welcome home banner making

Now don’t get me wrong. I’m not a big deployment naysayer or negative Nelly. Really, I”m not. It’s the half full kind of gal that I am. But, if I’m honest, a deployment is equal to carrying around a lot of baggage for a year.  At least for me.

The baggage begins to pile on even before the deployment begins. When my soldier is training and gearing up for deployment and I begin trying to mentally prepare for the long goodbye. When special dates or holidays roll around and I find myself remembering that the next one will be celebrated sans Big Brooks. When one begins to plan ways to maintain some semblance of sanity and order when your day to day is suddenly very topsy turvey.

And then I get into deployment groove mode, where the first few tough weeks have gone by and the deployment baggage seems easier to lug around. Realizing that worrying is futile and an endless energy drainer. When comforting your child occurs less often because you’re keeping so busy that days meld into each other. When the abnormal finally seems normal, again.

And then the deployment baggage gets heavier again, because you’re so tired. Of worrying. Of missing him. Of parenting alone. Of loneliness because no matter how many people you surround yourself with, he’s irreplaceable.

But it’s not all sadness and grief and loneliness and heaviness. There are so many bright spots during deployments. The phone calls, those crazy long conversations that leave you longing for homecoming but leave you feeling grateful for the person that you are lucky enough to be in love with, and who, wonder of wonders, loves you back. The day to day has so much to offer, and so much to be grateful for that even without him here, even without sharing the day to day physically with him, it’s all amazing in it’s own way.

During RandR Brooks said something to me that literally broke my heart. Because I always think I’m so good at carrying the deployment baggage that I forget that Brooks really sees me for me, no matter how much I try to make this easier on him. He said that it made him sad to realize that Little Brooks and I were living our lives just waiting for him to come home. And so that’s baggage too. Because no matter how much we embrace the day to day, no matter how much we squeeze the joy out of each day, living life to it’s fullest, that’s true too. In so many ways, the heaviness of all that baggage might come primarily from this overwhelming feeling that I’m continually holding my breath until he comes home again.  Perhaps, just like Brooks said, like we’re continually on pause.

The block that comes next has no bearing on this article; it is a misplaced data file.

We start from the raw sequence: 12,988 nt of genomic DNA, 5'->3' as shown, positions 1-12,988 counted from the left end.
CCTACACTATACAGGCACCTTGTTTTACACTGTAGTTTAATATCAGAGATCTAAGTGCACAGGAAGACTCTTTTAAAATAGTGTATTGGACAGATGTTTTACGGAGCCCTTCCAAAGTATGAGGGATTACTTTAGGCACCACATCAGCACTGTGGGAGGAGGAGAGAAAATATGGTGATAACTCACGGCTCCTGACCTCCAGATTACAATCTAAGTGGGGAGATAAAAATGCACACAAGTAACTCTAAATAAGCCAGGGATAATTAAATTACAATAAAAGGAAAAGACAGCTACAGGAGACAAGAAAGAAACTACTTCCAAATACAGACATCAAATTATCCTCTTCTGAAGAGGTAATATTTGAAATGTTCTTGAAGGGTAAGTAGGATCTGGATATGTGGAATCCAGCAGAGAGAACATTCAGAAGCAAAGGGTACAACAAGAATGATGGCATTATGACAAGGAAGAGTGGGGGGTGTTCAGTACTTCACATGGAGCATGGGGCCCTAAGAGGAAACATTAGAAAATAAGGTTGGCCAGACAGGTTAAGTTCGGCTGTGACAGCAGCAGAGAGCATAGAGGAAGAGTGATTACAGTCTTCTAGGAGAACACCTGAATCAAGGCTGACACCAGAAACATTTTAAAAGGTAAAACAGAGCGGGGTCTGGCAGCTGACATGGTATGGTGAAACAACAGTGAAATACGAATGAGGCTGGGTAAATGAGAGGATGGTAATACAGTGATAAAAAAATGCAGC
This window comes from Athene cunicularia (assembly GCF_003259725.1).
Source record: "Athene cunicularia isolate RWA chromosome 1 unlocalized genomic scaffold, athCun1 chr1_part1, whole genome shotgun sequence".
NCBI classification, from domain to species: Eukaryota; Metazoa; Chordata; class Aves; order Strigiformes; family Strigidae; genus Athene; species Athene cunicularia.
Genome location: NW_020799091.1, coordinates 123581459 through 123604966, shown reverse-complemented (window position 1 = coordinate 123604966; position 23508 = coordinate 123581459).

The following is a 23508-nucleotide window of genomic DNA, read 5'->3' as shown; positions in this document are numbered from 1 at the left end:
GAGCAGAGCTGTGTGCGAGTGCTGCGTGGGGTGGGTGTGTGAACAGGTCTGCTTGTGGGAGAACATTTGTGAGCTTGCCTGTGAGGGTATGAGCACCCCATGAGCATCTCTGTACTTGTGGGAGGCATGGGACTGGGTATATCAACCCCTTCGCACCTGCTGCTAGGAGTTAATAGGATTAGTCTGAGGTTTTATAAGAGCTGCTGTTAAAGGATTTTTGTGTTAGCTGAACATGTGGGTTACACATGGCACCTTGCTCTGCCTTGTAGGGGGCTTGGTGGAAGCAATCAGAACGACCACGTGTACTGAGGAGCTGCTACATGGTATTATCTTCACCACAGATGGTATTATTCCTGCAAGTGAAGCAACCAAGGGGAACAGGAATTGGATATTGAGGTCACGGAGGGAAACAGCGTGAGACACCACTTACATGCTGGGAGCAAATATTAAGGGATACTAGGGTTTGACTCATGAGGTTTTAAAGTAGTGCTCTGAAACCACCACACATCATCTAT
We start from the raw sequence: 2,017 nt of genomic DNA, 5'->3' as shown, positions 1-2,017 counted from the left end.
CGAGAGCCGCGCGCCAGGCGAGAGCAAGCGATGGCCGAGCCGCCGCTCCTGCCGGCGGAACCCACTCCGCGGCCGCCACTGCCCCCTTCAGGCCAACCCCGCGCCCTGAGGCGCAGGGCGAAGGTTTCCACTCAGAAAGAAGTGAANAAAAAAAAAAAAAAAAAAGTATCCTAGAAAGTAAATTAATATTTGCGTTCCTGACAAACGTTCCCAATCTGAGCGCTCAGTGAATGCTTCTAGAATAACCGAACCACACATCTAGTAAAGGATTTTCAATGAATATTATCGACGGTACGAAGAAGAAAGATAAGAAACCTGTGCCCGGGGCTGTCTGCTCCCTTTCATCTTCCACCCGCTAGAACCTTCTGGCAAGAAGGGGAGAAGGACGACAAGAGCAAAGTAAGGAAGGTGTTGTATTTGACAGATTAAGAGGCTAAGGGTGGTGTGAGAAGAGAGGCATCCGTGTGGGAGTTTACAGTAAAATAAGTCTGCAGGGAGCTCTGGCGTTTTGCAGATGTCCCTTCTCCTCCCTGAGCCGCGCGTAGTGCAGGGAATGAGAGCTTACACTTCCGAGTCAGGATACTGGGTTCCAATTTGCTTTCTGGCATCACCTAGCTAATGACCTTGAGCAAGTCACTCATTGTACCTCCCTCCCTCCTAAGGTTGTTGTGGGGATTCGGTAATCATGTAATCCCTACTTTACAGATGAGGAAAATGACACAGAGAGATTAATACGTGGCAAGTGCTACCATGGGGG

So, I for one, am overly thrilled that I can very shortly leave the deployment baggage behind me. I’m looking forward to waking up with my beau as he leaves for PT in the mornings, rushing around to clean the house and make breakfast before he returns. I long to see him walking up the driveway, how the mere sight of him makes me weak in my knees and causes my heart to race. I miss that. I can’t wait to see that patient expression on his face as he comes in the door after a long day at work, my mouth going a mile a minute as I tell him every single detail of our day. More than all those “me” things, I can’t wait to see my boy in his Daddy’s arms. I can’t wait to see them playing together or chatting together or just being together. They’ve missed so much, of each other’s lives. I wonder sometimes how my boy will look back on these times. How he’ll piece that together and if really, if somehow we’ve made it easier for him to bear.

campfire bowl-a-thon fundraiser

So… yay for deployments ending. Yay for amazing friends  and family without whose support I wouldn’t have made it through another deployment so strong and together and loved. Yay for Christmas time together. For all that and more.